Orange Mud HydraQuiver VP2 for People Prone to Tripping While Holding Stuff: 50K Test Run Review

Orange Mud HydraQuiver VP2 for People Prone to Tripping While Holding Stuff: 50K Test Run Review

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If you remember from earlier this year, I wrote a review on the Orange Mud HydraQuiver Single Barrel pack and its ability to help me levitate and read the minds of other humans.  Since writing that review, the owner of Orange Mud (and creator of the Harry Potter of hydration packs) read it and thought I was crazy (as I could read his mind while performing a perfect levitational maneuver).  However, he graciously sent me a totally rad race challenge headband with patch in return for my ecstatic review of his hydration pack. As a result, I have become greatly enamored with his company's customer service, business approach and especially the excitingly different product line Orange Mud offers ultra runners.

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First of all, I want you to know that I am deeply in love with the Orange Mud vest both in a way that should scare the CEO a little as everyone knows people with obsessive-compulsive disorder often become dangerous when you make them fall deep in love.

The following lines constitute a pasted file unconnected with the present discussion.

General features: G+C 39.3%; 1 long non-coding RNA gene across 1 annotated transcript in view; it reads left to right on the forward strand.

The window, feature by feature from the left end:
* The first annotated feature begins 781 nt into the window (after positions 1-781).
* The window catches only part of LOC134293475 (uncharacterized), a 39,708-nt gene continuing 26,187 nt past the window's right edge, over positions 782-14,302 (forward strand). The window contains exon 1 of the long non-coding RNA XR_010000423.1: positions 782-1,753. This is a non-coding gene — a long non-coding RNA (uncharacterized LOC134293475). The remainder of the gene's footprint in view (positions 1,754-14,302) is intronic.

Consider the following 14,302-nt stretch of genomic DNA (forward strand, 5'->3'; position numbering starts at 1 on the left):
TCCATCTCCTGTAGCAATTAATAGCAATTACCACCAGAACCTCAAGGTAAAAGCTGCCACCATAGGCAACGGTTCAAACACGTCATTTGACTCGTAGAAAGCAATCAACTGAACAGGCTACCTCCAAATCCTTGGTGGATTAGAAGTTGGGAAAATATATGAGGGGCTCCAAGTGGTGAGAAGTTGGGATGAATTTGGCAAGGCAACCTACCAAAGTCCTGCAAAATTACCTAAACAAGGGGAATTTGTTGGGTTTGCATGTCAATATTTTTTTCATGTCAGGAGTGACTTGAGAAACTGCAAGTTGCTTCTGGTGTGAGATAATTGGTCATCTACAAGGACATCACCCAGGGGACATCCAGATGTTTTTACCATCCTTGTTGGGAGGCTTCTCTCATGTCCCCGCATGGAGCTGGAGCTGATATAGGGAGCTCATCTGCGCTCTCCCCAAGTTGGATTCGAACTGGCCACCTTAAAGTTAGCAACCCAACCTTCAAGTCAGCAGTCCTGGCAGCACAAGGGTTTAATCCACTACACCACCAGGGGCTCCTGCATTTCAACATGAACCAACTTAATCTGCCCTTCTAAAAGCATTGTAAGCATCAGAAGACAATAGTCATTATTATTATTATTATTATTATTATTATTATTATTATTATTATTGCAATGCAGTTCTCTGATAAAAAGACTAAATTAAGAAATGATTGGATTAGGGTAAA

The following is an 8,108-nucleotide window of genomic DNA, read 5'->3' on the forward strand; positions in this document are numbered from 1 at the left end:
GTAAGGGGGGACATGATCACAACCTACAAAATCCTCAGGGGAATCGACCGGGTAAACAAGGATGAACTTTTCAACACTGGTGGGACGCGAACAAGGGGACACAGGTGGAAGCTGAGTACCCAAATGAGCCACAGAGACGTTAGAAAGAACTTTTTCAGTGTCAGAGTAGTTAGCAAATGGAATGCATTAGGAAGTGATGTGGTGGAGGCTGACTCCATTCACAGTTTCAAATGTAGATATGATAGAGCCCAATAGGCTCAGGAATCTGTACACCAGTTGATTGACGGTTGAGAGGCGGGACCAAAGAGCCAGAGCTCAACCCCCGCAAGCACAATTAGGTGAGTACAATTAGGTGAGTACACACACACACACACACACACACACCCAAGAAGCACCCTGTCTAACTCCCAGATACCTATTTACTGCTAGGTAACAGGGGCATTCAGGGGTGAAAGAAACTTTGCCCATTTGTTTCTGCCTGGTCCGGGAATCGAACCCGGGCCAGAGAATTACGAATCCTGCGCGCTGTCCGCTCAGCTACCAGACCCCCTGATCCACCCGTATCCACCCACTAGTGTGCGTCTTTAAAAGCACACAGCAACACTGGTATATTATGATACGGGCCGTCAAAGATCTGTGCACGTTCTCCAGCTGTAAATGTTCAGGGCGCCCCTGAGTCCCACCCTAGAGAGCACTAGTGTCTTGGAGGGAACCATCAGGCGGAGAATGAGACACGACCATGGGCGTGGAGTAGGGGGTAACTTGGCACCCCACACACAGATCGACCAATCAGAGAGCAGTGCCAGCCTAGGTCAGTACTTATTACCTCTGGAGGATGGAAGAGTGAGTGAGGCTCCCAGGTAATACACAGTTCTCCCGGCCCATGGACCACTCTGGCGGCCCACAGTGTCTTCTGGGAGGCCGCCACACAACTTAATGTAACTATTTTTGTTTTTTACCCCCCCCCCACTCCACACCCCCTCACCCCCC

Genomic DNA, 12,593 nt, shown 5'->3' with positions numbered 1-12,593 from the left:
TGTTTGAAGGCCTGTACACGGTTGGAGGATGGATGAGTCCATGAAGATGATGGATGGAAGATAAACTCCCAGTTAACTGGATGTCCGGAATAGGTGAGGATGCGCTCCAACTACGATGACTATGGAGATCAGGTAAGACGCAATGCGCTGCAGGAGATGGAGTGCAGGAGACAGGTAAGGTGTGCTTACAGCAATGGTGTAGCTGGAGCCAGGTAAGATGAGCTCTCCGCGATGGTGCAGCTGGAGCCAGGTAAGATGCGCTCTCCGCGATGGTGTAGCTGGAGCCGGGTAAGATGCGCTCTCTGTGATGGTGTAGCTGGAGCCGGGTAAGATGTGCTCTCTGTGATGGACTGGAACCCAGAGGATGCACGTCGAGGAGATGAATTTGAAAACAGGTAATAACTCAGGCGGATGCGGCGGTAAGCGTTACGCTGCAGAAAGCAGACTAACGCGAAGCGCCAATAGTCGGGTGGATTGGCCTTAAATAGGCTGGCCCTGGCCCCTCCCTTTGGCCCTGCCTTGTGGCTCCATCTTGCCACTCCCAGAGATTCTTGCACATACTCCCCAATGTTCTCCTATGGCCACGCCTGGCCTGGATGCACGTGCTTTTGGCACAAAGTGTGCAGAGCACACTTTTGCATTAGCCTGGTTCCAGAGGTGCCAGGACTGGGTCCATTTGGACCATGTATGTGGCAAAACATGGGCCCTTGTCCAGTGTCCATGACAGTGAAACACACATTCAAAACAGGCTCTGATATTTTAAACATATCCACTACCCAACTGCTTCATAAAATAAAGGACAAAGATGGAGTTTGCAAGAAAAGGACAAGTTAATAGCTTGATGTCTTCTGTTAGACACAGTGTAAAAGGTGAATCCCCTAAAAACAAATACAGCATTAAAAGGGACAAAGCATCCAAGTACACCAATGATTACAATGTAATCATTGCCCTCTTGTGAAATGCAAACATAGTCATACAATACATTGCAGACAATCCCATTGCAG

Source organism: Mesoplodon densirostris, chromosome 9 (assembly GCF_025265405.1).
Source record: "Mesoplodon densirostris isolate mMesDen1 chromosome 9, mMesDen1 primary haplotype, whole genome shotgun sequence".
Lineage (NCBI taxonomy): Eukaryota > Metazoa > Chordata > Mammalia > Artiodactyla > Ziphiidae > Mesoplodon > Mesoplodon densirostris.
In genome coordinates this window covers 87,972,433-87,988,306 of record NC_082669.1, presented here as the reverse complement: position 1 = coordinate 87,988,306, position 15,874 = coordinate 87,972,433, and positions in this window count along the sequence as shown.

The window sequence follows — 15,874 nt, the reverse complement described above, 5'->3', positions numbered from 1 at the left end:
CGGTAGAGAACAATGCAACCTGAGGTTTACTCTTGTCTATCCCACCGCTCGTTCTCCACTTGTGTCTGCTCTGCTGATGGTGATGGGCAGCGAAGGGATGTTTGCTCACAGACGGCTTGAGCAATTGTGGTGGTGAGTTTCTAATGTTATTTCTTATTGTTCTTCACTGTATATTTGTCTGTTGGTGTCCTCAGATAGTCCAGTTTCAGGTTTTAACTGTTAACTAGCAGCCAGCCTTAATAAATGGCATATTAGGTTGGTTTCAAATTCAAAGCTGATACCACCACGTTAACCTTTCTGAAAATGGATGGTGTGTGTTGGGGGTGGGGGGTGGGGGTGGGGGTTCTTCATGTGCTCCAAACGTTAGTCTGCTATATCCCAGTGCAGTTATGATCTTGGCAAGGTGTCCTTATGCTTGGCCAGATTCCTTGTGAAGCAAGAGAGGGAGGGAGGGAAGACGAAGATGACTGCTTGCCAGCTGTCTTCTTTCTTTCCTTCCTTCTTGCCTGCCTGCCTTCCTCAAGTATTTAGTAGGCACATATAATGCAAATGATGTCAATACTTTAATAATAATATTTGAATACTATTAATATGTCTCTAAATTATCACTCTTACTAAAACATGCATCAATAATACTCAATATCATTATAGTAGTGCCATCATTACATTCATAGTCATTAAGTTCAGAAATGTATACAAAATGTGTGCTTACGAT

Or when you get them wet.

I’m no fair weather psycho, either. I have loved my HydraQuiver through the good times and the bad times.

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Single barrel, I was always right there with you. No matter how high you let my Mountain Dew fizz in your bottle coming dangerously close to my ponytail or even that one time you took in some Kiwi flavored Gatorade laced with penicillin and made me throw up in my mouth, I continued to be your biggest fan.

Not biggest fan as in some lady who hasn’t left her bed in 22 years because of her addiction to Butterfinger's and Mountain Dew, but biggest fan as in I am a HydraQuiver fanatic.

So imagine my insane and potentially brain-exploding excitement when I found out the vest was now available online!  Sweet lord. How is a girl supposed to sleep a wink knowing something like that? I could barely stop running around my house screaming, “The VP2 pack vest is here!!!”